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Comparing patrons' renewal behavior before and after implementing more permissive loan rules

Comparing patrons' renewal behavior before and after implementing more permissive loan rules This article reports on a study of how long library patrons at 28 college and university libraries kept books checked out before and after a policy change allowing for longer circulation periods and more renewals. The behavior of most patrons remained similar before and after the policy change, with only a slight (7–14 day) lengthening of the length of circulation for many patrons. A significant minority of patrons made more extensive use of the longer loan periods, demonstrating the usefulness of the policy change for many users. http://www.deepdyve.com/assets/images/DeepDyve-Logo-lg.png Journal Of Access Services Taylor & Francis

Comparing patrons' renewal behavior before and after implementing more permissive loan rules

Journal Of Access Services , Volume 13 (4): 10 – Oct 1, 2016

Comparing patrons' renewal behavior before and after implementing more permissive loan rules

Journal Of Access Services , Volume 13 (4): 10 – Oct 1, 2016

Abstract

This article reports on a study of how long library patrons at 28 college and university libraries kept books checked out before and after a policy change allowing for longer circulation periods and more renewals. The behavior of most patrons remained similar before and after the policy change, with only a slight (7–14 day) lengthening of the length of circulation for many patrons. A significant minority of patrons made more extensive use of the longer loan periods, demonstrating the usefulness of the policy change for many users.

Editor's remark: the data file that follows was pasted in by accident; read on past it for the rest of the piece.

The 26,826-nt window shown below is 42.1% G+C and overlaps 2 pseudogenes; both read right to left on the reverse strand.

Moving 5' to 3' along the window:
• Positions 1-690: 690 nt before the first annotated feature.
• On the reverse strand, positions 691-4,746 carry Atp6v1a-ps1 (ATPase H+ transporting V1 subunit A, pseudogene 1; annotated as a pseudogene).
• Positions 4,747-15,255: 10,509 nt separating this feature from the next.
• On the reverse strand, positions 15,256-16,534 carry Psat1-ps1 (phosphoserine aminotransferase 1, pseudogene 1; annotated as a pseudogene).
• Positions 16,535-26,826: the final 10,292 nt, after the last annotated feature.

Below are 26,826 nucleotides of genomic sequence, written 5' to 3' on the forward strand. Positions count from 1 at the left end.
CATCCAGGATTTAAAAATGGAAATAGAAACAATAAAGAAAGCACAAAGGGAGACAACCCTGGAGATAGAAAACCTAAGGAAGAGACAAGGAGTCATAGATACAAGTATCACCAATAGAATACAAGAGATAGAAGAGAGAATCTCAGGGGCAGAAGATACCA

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References (3)

Publisher
Taylor & Francis
Copyright
Published with license by Taylor & Francis
ISSN
1536-7975
eISSN
1536-7967
DOI
10.1080/15367967.2016.1250001
Publisher site
See Article on Publisher Site

Abstract

This article reports on a study of how long library patrons at 28 college and university libraries kept books checked out before and after a policy change allowing for longer circulation periods and more renewals. The behavior of most patrons remained similar before and after the policy change, with only a slight (7–14 day) lengthening of the length of circulation for many patrons. A significant minority of patrons made more extensive use of the longer loan periods, demonstrating the usefulness of the policy change for many users.

Journal

Journal Of Access ServicesTaylor & Francis

Published: Oct 1, 2016

Keywords: Renewals; statistics; consortia; circulation; interlibrary loan

There are no references for this article.